Piece by Piece: plugging-in


Brian Higgins

Staff reporter Madison Saviano explores hot topics and issues that students face in her weekly column Piece by Piece.

Madison Saviano, Staff Reporter

I’m kind of tapped out of ideas right now. I’ve been functioning at a very low frequency these past couple of days, and I’d say that that makes me much less receptive to things like, you know, ideas.

I think my low frequency as I call it has definitely been conveyed to those around me, and the understanding and kindnessI have received has been very warming. 

Upon reflection, I have realized that there is not nearly enough of that sort of thing. We all have the capacity to be kind and warm and to comfort those around us, however it usually takes a calling out of the depths to evoke it. When we see someone in obvious distress or exhaustion, we, being generally good people, share some of our light. But oftentimes, when there is no one or no thing to draw the best of us out, we recede back into our cold solitude. 

I’m not saying that we are all in absolute solitude, but many of us are in virtual solitude. We hang out in groups to avoid the prospect of one on one conversation and we hide ourselves in these places in hopes that if we are spotted in such an abundant environment, no one would dare to think that we are in fact alone. 

Oftentimes when we talk to each other, we are actually talking at each other. Lines of dialogue are not analyzed for how they are, but for how we can respectfully respond to them in continuation of our own line of thought. Conversations seem to be with oneself, only punctuated by the ramblings of another.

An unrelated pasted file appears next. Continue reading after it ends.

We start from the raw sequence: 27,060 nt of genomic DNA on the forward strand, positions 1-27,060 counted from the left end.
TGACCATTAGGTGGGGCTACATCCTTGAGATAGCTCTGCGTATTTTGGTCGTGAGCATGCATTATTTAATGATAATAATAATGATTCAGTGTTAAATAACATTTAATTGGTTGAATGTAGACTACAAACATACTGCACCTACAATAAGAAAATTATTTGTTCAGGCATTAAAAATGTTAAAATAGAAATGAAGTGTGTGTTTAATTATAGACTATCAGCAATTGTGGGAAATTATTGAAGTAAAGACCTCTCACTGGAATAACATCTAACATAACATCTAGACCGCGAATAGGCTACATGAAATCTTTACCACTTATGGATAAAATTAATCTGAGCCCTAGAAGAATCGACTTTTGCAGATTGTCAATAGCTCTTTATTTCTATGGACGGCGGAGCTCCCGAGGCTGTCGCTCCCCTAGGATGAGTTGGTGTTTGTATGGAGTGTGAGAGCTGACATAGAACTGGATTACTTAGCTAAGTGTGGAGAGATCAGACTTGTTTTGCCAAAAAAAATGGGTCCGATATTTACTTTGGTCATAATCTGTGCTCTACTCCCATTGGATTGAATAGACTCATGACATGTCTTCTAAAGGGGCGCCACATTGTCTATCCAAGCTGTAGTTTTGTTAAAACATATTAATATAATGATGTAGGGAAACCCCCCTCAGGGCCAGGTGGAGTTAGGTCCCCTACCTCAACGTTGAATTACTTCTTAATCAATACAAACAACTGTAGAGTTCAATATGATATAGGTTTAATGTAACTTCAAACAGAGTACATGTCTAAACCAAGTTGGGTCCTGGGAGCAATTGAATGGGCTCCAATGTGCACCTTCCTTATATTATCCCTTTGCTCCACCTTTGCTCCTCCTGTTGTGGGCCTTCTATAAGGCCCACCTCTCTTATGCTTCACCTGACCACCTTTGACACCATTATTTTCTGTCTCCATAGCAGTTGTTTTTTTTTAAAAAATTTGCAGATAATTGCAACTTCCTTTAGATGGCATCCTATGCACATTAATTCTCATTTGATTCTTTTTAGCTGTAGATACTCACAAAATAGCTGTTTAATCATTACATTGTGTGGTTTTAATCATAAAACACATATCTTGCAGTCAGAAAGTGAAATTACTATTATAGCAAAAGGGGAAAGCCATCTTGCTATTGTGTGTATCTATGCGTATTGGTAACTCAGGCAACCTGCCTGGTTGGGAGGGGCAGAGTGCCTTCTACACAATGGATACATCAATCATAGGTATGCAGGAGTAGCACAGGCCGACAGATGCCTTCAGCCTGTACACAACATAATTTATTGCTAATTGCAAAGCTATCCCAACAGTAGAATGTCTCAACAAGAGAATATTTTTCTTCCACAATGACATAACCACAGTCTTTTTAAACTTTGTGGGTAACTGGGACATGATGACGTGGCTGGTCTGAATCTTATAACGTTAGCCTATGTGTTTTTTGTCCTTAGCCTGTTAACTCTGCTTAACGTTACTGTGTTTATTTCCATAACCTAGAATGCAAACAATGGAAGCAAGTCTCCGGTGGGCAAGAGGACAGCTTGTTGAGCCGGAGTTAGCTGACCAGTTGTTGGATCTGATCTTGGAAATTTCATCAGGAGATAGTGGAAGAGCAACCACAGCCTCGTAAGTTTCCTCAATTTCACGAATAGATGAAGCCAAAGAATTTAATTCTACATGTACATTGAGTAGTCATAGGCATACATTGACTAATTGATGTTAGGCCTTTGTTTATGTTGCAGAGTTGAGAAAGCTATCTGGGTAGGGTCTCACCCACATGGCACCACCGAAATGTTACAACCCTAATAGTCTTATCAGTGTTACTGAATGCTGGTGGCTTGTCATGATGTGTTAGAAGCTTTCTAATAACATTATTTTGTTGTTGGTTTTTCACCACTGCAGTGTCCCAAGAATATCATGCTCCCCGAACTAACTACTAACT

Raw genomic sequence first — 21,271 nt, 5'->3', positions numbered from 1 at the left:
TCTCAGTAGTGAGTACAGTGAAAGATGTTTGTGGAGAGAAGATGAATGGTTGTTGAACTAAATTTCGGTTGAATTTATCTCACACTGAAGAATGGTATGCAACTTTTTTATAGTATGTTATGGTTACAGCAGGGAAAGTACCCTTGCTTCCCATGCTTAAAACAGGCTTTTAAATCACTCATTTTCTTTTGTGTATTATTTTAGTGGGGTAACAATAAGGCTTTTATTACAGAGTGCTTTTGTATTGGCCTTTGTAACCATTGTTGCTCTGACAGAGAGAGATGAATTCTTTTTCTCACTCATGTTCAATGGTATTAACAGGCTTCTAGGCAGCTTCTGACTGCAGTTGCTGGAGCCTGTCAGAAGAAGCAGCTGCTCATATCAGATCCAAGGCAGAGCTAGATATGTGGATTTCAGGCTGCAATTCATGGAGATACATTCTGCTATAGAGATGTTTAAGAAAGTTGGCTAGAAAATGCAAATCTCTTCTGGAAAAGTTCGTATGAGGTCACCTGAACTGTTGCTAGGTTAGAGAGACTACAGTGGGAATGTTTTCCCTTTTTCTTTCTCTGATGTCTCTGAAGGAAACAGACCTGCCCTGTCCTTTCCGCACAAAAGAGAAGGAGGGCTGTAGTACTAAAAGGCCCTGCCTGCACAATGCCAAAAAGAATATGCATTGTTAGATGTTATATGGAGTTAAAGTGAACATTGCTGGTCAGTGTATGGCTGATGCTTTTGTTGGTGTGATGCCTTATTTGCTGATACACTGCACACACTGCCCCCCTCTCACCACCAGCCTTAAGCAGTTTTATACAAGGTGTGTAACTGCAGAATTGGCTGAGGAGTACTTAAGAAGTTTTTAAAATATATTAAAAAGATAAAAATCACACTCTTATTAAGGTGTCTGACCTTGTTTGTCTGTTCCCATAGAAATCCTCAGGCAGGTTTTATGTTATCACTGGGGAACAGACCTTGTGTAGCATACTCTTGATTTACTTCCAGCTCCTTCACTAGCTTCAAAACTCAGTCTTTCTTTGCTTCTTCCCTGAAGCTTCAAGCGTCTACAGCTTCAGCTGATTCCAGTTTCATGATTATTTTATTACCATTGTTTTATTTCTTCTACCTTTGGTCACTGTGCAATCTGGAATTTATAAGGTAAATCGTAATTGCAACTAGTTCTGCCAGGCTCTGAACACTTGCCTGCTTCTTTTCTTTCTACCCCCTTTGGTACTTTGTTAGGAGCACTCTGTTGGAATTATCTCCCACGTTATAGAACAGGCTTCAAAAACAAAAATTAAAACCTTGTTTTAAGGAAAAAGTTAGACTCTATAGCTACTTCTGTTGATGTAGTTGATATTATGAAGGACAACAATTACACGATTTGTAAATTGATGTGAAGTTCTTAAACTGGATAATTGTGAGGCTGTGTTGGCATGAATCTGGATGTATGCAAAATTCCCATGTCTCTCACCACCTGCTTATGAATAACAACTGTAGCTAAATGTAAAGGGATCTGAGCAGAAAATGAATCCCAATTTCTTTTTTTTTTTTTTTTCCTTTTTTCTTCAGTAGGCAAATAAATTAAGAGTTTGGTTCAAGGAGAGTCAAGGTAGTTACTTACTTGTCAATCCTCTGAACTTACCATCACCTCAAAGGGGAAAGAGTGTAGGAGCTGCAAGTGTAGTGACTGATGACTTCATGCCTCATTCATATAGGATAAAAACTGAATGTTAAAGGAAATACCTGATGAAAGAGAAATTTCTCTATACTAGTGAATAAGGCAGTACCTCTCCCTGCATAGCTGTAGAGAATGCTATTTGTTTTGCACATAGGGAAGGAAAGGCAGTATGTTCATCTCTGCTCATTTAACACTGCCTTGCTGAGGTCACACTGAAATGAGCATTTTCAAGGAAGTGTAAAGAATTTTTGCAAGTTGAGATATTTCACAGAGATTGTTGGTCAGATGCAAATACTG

This is not always the case, and I would never want to reduce all the happenings we experience to something like that. There are also times, more times I’d say, when the connections we make with one another are genuine and absolute. When the friends we choose to spend time with serve us in no functional way but to ease each other’s worries, we are on the right path. 

It seems that we should strive to find and then latch onto this, but in the way life goes, this value can easily get misplaced. When one is trying to stay afloat amidst school and family and drama and whatever else, sometimes the first thing to be thrown overboard is our value of genuine connection. It can be exhausting to manage the pressure of maintaining relationships we know are well worthwhile, and even if we do maintain them, sometimes they beckon a part of us we are too weary to divulge. In short, being vulnerable, especially with those we care about, can be difficult. 

That is not to say it is not worth the effort. Being vulnerable is what keeps us apart from robots, so if you’ve been feeling like you’re on autopilot, it’s a worthy endeavor.